Röde Orm, written and published in two parts, was a very popular book in Sweden for many years and has been translated into a large number of languages. Set in the late 10th century, it mixes Vikings, Muslims and Christians into an exciting and fast-moving tale which begins with the main character, Orm Tostesson, known as Röde Orm (Red Snake) - because of his hair colour and his temperament - being kidnapped by Vikings. During the journey south, he becomes friends with his captors but is later captured by Muslims. Covering many countries, Röde Orm, is a book that sheds a small light on what life might have been like more than one thousand years ago. 

When asked why he wrote Röde Orm, Frans G. Bengtsson said that he had no literary ambitions with the book, instead, he wanted to write something that was interesting. In 2016, the book is being adapted as a film by the Danish producer Peter Aalbæk Jensen. It will be filmed in Västra Götaland, Sweden.

The photo of Frans G Bengtsson is from sverigesradio.se

03 January 2015

The Poisonwood Bible by Barbara Kingsolver, USA, 1998


I read this book shortly after reading Cloud Atlas (which I reviewed a few weeks ago), and, although the two books are very different, there are a couple of surprising similarities. Cloud Atlas extends across continents and centuries and The Poisonwood Bible is confined both in place and time, but both books are told from the varying perspectives of the different characters in the books. Also, while Cloud Atlas leaves us with the understanding that life and death are intrinsically woven into the same process, The Poisonwood Bible reminds us that the Congolese word muntu does not just mean man or people '... it means more than that. (...) there is no special difference between living people, dead people, children not yet born, and gods - these are all muntu...' And it becomes apparent that, at least on that level, both books are saying much the same thing.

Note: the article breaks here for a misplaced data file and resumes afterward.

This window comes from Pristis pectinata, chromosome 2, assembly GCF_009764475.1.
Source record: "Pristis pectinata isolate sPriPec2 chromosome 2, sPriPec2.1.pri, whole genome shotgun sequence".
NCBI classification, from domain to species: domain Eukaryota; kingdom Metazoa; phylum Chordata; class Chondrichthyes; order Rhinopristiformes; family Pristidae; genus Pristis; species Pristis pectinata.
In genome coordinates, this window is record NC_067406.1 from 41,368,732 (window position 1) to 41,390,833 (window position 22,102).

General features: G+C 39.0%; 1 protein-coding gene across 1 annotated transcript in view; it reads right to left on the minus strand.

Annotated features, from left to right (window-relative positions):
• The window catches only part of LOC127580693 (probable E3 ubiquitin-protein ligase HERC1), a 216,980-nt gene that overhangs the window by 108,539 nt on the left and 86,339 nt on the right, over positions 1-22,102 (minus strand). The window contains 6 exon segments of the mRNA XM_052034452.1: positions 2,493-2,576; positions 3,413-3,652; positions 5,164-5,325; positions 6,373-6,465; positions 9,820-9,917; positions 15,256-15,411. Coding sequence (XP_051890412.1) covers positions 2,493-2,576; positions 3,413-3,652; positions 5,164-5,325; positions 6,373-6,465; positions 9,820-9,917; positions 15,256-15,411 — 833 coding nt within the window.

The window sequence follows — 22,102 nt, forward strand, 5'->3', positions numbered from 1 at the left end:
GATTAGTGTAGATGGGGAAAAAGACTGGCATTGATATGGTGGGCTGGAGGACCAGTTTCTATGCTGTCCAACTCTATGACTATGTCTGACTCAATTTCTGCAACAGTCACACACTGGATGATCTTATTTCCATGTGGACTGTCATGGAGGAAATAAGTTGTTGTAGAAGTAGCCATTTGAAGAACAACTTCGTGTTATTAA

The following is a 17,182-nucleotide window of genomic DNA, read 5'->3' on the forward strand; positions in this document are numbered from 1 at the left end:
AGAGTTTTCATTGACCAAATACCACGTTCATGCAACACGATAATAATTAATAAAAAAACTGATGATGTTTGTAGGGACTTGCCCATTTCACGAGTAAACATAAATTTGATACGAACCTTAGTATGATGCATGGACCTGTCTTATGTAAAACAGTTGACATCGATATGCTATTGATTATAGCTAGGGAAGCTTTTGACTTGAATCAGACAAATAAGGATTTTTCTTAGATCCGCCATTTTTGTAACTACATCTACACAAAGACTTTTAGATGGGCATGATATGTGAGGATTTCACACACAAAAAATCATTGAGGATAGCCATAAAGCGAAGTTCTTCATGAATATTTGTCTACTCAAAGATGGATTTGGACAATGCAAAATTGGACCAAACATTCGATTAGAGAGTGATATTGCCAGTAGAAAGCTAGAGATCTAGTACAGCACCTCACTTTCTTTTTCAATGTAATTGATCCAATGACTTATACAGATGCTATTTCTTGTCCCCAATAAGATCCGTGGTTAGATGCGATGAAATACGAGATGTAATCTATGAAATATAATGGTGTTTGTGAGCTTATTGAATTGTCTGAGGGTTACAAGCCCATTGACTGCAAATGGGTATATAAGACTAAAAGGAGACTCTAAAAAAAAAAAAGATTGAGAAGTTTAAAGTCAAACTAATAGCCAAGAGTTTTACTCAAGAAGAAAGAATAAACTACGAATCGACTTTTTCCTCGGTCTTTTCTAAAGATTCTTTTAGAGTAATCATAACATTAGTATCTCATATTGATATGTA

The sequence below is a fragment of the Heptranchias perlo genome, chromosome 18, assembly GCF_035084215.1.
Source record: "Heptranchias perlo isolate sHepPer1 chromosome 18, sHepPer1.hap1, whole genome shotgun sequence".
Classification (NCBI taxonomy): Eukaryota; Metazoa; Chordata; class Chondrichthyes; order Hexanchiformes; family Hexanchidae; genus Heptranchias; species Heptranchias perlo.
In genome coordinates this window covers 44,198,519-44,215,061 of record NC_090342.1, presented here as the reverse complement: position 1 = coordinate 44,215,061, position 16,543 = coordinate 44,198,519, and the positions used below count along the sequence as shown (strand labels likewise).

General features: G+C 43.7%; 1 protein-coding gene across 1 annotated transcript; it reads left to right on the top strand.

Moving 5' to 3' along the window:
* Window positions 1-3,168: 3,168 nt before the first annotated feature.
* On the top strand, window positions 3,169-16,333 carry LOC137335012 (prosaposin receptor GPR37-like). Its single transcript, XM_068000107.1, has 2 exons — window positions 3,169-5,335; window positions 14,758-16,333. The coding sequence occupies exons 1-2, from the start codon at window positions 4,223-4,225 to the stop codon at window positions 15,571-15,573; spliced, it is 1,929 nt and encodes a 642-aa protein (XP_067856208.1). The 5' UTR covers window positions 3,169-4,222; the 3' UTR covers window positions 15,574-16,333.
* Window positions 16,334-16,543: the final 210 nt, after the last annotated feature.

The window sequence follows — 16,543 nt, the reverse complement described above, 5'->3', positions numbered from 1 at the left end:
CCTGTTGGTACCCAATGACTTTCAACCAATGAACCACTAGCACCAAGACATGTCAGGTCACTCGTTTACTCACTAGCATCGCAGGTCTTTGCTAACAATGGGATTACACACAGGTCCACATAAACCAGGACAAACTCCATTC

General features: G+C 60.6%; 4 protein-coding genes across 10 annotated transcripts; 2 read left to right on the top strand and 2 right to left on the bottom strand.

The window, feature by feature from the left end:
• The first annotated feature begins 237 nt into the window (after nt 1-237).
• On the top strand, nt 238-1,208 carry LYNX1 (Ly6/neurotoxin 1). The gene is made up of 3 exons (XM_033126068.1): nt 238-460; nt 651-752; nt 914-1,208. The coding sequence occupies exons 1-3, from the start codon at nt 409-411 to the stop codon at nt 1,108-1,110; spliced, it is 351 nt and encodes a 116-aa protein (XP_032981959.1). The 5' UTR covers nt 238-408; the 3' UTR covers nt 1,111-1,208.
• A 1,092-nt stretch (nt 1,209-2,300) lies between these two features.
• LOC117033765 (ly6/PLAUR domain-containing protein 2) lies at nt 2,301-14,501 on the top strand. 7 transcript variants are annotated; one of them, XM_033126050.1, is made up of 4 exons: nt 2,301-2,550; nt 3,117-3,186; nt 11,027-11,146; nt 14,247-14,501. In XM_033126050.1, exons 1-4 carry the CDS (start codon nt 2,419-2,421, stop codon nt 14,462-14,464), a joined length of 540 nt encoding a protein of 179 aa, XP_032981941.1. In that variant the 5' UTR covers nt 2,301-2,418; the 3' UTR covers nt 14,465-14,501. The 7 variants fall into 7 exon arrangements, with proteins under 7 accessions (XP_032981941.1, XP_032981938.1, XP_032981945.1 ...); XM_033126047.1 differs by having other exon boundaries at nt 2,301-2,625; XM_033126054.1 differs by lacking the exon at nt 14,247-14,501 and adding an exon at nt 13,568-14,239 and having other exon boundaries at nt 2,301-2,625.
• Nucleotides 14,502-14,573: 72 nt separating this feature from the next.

I believe that the book is about how we relate to the concept of God, but it is also about Western greed and the total destruction of a society that, prior to Western invasion functioned in its own unique fashion both politically and spiritually. Unfortunately, a propensity for greed has caused Western countries to destroy many communities and even countries around the world, and the practice is still alive and well.


Seen through the eyes of five woman - the wife and four daughters of the unbalanced, fictional, Baptist missionary, Nathan Price - the Congo takes on five different perspectives and different meanings. I listened to a very interesting BBC interview with Barbara Kingsolver where she explained that the five women actually illustrate five different ways of relating to the responsibility remaining after the traumatic and unnecessary colonialization of Africa. As she said: the West has profited, materially, through what happened in Africa, and, even though those living today were not responsible for what happened, the responsibility remains. In their responses to the situation, Rachel represents those who manage to remain completely loyal to themselves, Leah speaks for those who accept responsibility and try to make amends, Adah is aware of the necessity of breaking the whole situation down to its smallest common denominator, while May Ruth, unlike many others, understands the spirituality of the Congo. It is, I feel, through Ruth May, that the combined themes of religion and political greed are finally connected.

Based almost completely in the Congo, The Poisonwood Bible abounds with amazing descriptions that are vibrantly visual, auditory and even olfactory. I have never been to the Congo, but Kingsolver's writing allowed me to experience its lushness, its impenetrability and even its cruelness. By the time I had finished the book, I felt that part of me had actually been there.

A fantastic book, beautifully written and researched. Photo of Barbara Kingsolver from www.theguardian.com